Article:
Fort Worth is by far the largest city — and first in Texas — to implement Blue Zones. Brought to the city by Texas Health Resources, it is being funded by a hodgepodge of private and corporate donors, including BNSF, Lockheed Martin and Blue Cross Blue Shield of Texas.
Stakes are significant. One-third of the city’s school-age children are considered obese. From 2001 to 2011, the number of obese women in Tarrant County rose 9.5 percent, according to the national Institute for Health Metrics and Evaluation. The number of obese Tarrant County men jumped 8.8 percent.
A community’s health correlates directly to economic development, Price says.
“Prospective employers looking at Fort Worth ask about our education and the health of our community and workforce,” she said. “We know that productivity increases in a healthier workforce, and one of the biggest expenses a company has is healthcare for its employees. This is absolutely about economic development.”
‘Making simple changes’
To measure the results, Healthways will work with Gallup to provide an annual well-being index of Fort Worth residents. In the first index, taken before Blue Zones launched, the city lagged behind Texas and the rest of the country, said Suzanne Duda, who is overseeing the project.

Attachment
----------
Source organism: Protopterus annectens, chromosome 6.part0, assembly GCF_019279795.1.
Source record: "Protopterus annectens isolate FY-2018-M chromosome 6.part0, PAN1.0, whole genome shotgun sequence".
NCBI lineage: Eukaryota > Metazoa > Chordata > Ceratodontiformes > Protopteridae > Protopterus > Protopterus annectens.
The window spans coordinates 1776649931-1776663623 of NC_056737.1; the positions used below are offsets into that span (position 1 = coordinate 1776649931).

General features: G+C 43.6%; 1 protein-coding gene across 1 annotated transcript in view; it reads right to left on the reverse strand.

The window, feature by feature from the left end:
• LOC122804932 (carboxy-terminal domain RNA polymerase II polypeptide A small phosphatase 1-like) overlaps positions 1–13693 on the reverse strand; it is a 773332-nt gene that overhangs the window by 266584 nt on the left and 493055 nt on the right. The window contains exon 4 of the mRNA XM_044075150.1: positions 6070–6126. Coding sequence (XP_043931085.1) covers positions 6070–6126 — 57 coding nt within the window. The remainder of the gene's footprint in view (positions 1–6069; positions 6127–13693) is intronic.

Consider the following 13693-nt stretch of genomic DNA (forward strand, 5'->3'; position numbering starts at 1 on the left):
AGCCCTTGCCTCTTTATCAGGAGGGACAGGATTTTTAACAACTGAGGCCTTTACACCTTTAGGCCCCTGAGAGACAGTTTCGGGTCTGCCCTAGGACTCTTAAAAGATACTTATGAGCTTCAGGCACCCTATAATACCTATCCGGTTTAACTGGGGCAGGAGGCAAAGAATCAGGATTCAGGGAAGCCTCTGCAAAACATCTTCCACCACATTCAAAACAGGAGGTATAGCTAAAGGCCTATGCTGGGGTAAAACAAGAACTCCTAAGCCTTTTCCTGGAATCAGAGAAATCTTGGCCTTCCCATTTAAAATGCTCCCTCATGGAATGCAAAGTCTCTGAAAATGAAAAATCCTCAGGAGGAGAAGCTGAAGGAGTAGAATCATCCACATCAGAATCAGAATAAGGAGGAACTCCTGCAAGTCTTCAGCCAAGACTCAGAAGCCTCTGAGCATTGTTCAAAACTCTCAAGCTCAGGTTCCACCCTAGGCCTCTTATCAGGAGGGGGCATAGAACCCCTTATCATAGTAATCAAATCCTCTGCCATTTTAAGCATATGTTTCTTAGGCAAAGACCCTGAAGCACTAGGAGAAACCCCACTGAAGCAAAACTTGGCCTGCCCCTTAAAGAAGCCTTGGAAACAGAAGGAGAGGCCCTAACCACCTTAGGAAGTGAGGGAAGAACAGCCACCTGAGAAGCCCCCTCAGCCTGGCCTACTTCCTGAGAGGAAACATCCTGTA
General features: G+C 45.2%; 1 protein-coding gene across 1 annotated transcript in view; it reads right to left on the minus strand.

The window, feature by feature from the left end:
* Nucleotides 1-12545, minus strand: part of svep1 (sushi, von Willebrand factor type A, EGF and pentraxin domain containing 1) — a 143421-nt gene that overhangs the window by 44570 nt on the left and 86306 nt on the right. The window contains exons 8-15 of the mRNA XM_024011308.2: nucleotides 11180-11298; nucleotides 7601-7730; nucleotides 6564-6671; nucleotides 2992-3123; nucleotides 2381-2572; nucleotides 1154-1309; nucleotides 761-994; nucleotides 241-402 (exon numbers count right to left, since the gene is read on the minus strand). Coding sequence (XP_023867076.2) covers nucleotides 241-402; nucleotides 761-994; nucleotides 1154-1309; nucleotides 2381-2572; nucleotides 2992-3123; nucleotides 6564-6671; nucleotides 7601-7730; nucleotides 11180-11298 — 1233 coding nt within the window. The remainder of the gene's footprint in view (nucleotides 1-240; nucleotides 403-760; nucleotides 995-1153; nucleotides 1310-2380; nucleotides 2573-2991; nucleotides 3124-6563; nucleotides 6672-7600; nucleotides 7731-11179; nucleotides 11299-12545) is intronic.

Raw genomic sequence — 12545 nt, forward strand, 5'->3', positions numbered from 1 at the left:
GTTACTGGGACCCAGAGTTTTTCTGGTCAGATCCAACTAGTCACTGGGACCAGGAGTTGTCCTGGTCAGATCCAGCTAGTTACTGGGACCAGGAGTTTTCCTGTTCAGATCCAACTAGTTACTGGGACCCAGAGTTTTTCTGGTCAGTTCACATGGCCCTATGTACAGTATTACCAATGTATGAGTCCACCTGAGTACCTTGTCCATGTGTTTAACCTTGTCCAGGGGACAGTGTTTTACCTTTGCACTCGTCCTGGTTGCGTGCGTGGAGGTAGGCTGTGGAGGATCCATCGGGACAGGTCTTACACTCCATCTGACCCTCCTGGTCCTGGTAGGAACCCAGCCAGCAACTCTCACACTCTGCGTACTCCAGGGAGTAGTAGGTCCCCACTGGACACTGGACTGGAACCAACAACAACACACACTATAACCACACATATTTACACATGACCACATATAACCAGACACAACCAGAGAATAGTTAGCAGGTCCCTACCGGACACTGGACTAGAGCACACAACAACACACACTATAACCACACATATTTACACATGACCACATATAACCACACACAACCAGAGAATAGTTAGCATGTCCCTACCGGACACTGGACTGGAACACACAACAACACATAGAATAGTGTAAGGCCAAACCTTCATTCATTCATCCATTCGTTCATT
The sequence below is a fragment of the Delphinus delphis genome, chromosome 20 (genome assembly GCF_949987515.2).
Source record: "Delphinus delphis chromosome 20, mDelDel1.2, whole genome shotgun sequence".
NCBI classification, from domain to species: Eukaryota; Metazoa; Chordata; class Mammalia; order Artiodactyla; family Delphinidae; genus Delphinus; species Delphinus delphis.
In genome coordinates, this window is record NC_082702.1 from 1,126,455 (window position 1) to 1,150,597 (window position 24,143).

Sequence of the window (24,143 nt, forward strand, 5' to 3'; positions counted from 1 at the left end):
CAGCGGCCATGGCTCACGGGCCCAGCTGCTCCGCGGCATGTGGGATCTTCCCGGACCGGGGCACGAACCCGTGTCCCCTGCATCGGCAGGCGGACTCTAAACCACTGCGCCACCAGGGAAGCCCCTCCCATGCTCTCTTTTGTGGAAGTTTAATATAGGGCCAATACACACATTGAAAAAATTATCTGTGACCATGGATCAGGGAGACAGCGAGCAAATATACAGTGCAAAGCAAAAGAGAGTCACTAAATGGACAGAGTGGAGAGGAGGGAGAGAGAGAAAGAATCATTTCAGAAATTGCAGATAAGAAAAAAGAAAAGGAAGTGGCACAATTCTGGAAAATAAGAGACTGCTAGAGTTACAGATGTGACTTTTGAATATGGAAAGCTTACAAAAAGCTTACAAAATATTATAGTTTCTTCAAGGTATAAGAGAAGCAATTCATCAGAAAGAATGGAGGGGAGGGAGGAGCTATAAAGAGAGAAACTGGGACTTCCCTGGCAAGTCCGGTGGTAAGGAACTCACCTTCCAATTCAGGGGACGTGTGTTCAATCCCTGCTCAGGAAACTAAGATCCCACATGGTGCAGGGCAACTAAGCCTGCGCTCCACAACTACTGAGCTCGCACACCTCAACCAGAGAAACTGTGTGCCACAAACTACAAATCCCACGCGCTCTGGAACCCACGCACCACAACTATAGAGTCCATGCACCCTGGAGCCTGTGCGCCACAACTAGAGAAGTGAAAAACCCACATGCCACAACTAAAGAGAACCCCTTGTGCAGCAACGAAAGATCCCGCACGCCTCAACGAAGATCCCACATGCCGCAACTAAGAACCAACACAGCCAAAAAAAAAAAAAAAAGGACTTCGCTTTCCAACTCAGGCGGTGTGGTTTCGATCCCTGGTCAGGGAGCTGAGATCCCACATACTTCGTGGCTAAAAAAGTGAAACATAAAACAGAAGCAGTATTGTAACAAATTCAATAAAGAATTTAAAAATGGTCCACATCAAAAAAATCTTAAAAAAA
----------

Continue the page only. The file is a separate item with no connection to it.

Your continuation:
In the first few months of operation, she said, the response to Blue Zones has been positive, particularly in the central part of the city, where independent restaurants and walkable neighborhoods flourish.
The idea of Blue Zones immediately appealed to Tim Woody, pastor of the downtown church City Life Center. Working with Blue Zones, the mayor has engaged the faith community, as one of the nine principles is attending some sort of faith service.
Then in March, Woody was exercising when his hand went numb. He dropped a barbell. By time he got to his car, his face was numb. Woody had suffered transient ischemic attack, often called a “mini stroke.” Doctors determined that his blood pressure was too high, caused by stress.
Immediately, the pastor decided to downshift, one of the nine principles of Blue Zones. He committed to taking off work one day a week and limiting evening meetings to two nights a week, down from four. His blood pressure soon dropped.
“I am happier than I’ve ever been,” he said. “I’m spending more time with my family, and I am convinced I’m going to live longer thanks to those small changes. Blue Zones is all about making simple changes that have a big impact.”
For Lee, who walks every morning with neighbors, signing the Blue Zones pledge signaled the first of several changes. She began making smoothies, reaching for goat cheese instead of the usual cow cheese and chatting with co-workers about the program.
“It’s infectious. You want to do more and more,” she said. “It’s not a diet. It’s a lifestyle change.”
Restaurants, too, have played a key role in providing visibility for the project.